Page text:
For the past several releases, we have been closely tracking the ability to play on-device audio files in YouTube Music for Android. This feature is a big step towards towards replacing Play Music, and is now beginning to appear for some users.
MSPoweruser has spotted the functionality live in YouTube Music. It resides in the existing Library tab that organizes your collection by Downloads, Playlists, Albums, Liked songs, and Artists.
Today’s screenshot shows the Artists page adding two tabs: YT Music and “Device Files.” The former lists bands and musicians that you’ve subscribed to in YouTube, while the latter displays audio files stored on your phone’s internal storage or SD card.
On initial launch, a banner notes how “These songs can be played on their own, but can’t be added to queues or playlists with songs from YouTube Music.” We noted this limitation in a past APK Insight, and how it’s odd given that Play Music does not have a similar restriction. Another is the inability to “cast [device files] to another device.” Given how Google Cast works by sending streaming links, this is understandable.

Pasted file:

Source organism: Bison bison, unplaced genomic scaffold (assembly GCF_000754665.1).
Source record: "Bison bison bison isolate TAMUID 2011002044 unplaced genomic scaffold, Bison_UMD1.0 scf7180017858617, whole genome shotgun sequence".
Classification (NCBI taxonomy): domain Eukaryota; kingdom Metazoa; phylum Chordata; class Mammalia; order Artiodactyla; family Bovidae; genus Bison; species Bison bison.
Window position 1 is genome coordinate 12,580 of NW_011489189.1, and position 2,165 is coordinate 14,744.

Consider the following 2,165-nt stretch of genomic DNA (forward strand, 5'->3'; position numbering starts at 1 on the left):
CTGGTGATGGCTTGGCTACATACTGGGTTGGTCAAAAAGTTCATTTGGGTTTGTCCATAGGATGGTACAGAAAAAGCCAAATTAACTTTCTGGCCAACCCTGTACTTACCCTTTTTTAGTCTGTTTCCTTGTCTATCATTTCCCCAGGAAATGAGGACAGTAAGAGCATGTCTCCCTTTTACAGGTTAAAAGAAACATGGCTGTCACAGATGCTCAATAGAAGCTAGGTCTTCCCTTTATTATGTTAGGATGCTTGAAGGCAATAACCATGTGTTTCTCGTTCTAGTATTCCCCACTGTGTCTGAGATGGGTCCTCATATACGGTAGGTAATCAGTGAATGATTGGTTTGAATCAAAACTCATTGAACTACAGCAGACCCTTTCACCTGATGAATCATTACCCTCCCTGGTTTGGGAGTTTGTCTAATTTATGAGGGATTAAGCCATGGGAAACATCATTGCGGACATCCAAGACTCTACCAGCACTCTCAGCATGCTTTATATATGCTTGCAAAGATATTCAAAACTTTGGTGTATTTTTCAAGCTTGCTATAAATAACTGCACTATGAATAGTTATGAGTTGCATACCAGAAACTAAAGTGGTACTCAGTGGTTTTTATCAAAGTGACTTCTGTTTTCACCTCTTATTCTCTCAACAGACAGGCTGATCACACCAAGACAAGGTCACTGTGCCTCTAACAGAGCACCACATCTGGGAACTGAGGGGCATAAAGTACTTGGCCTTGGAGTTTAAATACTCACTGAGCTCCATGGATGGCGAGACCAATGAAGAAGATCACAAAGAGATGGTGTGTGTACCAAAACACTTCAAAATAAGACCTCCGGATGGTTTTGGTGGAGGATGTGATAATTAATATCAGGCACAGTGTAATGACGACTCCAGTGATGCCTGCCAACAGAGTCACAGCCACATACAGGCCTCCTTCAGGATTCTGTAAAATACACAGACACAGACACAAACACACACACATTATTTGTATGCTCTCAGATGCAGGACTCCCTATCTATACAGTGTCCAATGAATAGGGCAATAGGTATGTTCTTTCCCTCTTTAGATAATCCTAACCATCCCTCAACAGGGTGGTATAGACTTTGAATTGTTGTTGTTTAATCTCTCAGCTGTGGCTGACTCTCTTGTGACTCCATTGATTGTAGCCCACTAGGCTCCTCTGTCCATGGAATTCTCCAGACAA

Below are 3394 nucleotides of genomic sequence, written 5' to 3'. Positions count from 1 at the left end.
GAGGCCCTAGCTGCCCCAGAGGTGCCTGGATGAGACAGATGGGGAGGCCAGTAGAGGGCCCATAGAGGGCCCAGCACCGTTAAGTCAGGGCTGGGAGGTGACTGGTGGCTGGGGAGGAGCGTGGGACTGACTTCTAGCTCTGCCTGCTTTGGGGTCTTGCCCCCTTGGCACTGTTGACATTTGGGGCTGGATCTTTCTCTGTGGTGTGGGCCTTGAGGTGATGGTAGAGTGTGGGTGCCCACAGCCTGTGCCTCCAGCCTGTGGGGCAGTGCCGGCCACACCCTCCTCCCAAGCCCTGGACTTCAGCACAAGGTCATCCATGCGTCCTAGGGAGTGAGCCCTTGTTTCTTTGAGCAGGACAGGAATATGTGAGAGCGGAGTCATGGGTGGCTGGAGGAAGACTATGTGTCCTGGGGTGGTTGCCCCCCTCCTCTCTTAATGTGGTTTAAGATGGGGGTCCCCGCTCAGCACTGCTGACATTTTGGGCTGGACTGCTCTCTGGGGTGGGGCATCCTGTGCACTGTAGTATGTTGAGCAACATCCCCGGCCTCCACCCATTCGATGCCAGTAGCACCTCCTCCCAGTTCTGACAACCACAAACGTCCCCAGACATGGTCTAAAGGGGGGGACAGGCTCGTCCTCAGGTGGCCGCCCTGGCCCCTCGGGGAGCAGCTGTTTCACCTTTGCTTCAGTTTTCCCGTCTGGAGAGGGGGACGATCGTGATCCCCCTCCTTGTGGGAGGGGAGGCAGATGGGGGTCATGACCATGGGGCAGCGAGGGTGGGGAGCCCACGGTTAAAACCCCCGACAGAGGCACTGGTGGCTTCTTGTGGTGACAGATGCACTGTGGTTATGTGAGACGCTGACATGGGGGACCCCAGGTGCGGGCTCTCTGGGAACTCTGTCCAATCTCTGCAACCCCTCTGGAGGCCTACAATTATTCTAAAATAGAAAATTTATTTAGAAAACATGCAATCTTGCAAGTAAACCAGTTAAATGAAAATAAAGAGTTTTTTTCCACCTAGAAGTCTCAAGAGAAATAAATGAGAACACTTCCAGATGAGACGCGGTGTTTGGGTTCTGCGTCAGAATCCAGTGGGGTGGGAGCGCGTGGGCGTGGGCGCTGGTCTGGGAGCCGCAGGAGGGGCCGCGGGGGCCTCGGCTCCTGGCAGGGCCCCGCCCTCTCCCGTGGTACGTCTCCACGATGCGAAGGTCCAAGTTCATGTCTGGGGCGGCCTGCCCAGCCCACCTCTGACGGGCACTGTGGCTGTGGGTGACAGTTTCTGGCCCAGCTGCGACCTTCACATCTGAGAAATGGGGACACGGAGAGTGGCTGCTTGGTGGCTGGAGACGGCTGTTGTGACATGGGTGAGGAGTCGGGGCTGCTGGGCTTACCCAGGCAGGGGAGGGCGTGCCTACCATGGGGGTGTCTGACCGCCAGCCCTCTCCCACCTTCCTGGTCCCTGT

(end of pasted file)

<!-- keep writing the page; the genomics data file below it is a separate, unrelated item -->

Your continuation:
The functionality builds on basic support for playing local audio files added earlier this year to YouTube Music. One key difference today is the addition of a browser right within the app versus a player opening when clicking on music files elsewhere in Android.
This feature is key step towards YouTube Music replacing Play Music as the default audio player on Android. The OS needs a client that can handle audio playback, with Google readying the YouTube application to take on this role, and one day no longer needing to pre-install the Play app.
YouTube Music’s device files playback capability is not yet widely rolled out, and not appearing on any device running version 3.13 or earlier that we checked this morning.
More about YouTube Music:
- YouTube Music’s free tier now available on Google Home speakers
- YouTube streaming Coachella 2019 w/ live YouTube Music integration, Times Square broadcast
- YouTube Music and Premium rolling out to 14 nations including India, South Africa